All eyes on L.A.: Two huge games in the City of Angels this week with Stanford heading to USC and Washington coming down to UCLA. Both games have huge implications on the divisional standings. If USC wins, it keeps pace with UCLA and Arizona State. If the Cardinal win, they move one step closer to a second straight North title. Stanford has won the last four matchups and five of the last six. The last three have come down to a touchdown or less. Washington, meanwhile, looks to break its road blues. The Bruins are coming off a confidence-boosting road win at Arizona. We're also curious to see what Myles Jack brings, if anything, for an offensive encore.

All eyes (also) on Arizona: Speaking of huge games. Oregon State heads to Tempe to take on an Arizona State team looking to steal the South Division crown from UCLA. ASU still has a one-game advantage in Pac-12 play, so a loss wouldn't be devastating (losing to Washington would hurt UCLA's chances more). But the trip to Pasadena next week is obviously going to be very telling. In Tucson, the Wildcats are looking to better their bowl standing while the Cougars are hoping to take another step toward bowl eligibility. It's 12-straight 100-yard rushing games and counting for Arizona's Ka'Deem Carey.

Someone has to win, right? California and Colorado are the only two teams still seeking a conference victory. Both teams have true freshmen starters at quarterback with Jared Goff at Cal and Sefo Liufau at Colorado. Speaking of true freshmen, keep an eye on Colorado linebacker Addison Gillam, who already holds the school's record for tackles by a freshman with 86. Cal hasn't won a conference game since topping Washington State on Oct. 13, 2012. Colorado hasn't won a league game since topping, well, Washington State on Sept. 22, 2012.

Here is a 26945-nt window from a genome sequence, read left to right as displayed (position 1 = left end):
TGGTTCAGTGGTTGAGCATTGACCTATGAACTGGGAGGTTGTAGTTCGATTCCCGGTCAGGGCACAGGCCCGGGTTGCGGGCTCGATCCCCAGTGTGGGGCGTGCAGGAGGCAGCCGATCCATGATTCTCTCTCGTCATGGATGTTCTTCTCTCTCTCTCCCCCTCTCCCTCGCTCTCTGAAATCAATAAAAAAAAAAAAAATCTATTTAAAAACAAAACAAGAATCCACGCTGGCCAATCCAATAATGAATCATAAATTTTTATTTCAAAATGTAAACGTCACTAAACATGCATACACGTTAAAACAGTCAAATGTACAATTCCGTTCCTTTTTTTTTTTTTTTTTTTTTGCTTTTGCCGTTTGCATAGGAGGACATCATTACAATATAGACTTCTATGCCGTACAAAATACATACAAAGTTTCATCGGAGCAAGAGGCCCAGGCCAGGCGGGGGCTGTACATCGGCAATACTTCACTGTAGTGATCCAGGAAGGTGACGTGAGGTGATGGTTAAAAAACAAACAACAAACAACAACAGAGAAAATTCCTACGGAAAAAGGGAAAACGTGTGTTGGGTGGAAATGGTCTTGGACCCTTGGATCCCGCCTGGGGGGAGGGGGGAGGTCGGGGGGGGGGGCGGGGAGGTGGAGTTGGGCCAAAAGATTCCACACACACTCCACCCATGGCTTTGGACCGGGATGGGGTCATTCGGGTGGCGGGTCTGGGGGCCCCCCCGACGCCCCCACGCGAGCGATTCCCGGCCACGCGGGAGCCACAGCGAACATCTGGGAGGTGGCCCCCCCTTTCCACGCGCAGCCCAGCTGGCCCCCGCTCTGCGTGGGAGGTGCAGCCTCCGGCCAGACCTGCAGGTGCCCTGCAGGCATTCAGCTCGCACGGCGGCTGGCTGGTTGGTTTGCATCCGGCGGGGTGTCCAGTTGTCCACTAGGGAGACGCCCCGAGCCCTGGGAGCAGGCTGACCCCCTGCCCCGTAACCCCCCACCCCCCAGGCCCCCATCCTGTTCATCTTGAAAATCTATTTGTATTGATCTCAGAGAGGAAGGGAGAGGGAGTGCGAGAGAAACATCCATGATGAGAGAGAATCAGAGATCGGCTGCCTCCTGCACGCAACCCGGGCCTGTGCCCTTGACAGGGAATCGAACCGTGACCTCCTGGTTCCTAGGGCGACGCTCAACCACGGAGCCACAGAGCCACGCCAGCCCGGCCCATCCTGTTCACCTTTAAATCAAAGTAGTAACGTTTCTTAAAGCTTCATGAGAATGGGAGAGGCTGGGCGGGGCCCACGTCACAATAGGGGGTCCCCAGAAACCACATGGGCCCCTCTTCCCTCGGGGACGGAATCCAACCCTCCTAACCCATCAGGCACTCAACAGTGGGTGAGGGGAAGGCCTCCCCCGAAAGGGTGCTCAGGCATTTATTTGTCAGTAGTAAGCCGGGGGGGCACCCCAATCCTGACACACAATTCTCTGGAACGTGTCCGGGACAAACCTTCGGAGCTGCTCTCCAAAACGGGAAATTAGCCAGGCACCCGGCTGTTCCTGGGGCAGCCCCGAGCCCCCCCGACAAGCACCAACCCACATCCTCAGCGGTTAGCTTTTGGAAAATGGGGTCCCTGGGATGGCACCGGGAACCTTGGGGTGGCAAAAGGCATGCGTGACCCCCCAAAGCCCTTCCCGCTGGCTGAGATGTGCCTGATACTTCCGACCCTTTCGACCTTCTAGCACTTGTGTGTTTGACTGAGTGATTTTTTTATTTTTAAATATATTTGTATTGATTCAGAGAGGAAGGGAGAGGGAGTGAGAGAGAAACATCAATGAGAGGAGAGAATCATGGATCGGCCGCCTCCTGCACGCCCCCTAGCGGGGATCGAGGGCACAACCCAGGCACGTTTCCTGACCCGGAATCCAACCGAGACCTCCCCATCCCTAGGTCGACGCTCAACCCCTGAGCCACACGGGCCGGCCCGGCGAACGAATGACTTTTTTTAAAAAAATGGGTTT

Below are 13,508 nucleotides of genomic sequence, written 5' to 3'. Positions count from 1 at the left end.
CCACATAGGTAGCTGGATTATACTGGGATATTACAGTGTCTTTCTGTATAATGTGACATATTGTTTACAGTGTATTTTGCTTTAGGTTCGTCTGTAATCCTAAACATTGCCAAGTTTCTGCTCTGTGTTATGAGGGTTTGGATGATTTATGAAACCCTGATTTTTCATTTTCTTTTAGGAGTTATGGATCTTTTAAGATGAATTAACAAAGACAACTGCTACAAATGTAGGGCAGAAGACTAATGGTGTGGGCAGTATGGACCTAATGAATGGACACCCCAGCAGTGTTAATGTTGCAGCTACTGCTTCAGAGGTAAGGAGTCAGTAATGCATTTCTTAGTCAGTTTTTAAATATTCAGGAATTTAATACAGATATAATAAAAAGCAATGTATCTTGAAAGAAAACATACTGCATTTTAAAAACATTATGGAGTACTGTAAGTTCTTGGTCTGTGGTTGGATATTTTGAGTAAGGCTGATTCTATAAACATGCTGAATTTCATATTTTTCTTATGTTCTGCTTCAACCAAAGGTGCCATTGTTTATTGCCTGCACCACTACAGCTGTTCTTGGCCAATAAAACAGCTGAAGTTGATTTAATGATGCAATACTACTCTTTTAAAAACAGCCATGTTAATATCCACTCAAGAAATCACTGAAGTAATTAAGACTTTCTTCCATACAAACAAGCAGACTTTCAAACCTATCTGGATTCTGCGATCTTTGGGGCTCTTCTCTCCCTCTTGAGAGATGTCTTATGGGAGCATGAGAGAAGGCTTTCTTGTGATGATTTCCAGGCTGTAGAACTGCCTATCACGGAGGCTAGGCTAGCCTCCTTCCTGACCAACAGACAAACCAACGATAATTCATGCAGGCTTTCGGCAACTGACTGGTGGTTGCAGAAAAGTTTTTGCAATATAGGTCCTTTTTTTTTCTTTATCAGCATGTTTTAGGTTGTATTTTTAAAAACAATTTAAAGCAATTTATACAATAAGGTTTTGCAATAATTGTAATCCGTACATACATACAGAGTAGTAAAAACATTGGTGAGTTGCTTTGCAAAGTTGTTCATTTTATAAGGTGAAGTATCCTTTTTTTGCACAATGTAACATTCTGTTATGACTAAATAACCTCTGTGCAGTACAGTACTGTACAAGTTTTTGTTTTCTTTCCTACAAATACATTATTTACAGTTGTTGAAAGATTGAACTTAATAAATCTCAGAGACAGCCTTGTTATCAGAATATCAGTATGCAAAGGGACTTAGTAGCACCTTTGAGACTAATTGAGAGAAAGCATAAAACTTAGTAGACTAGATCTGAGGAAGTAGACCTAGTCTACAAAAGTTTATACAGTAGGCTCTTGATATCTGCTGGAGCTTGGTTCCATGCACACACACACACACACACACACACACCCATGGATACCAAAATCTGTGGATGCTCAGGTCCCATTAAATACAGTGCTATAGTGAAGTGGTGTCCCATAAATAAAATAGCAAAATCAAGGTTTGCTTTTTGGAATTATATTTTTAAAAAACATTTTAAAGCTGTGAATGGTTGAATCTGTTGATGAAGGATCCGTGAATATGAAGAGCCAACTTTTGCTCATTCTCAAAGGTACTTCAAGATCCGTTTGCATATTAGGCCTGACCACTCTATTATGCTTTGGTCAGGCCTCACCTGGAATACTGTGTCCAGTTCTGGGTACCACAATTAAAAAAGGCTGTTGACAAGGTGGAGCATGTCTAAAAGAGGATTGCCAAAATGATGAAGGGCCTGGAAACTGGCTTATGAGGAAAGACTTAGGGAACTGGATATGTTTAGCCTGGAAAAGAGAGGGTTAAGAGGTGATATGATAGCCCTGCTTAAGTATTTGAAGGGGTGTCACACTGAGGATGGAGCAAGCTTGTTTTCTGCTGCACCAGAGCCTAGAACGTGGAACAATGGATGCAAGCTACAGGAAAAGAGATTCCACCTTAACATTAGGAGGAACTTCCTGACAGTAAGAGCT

Bounce back: This is the first time we've had to include Oregon in a bounce-back category. But the Ducks were pretty much manhandled in the loss to Stanford last week. It was a low-output performance from the offense, and the defense couldn't get off the field. But the Ducks are still in contention for the North, though Oregon fans should be USC fans this weekend, and their shot at a BCS at-large game is still very much in play. Utah needs to find a way to snap its three-game slide. The Utes are winless since the victory over Stanford, and haven't won on the road this year. Like Stanford, Utah has a very physical front. But rehabbing at Autzen, especially with Oregon coming off of a loss, is going to be a tall order.

No more breathers: The bye weeks are done. All 12 teams are in action this week and next week. In Week 14, only California has an open date, but that's because its season will be over.

Giving back: ASU is known for embracing its military ties, and here's a head's up on something cool it is doing: As part of Sun Devil Athletics' annual Salute to Service football game against Oregon State, fans can purchase a ticket to donate to an active military member or veteran, and SDA will match every donated ticket with a second ticket.

Pac-12 lunch links

October, 11, 2013
10/11/13
3:00
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Have a nice weekend, folks.

Pac-12 names players of the week

October, 7, 2013
10/07/13
5:15
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The Pac-12 has named Oregon quarterback Marcus Mariota the offensive player of the week, Stanford linebacker Trent Murphy its defensive player of the week and Stanford receiver Ty Montgomery the special teams player of the week.

Some more on the trio, per the Pac-12’s release: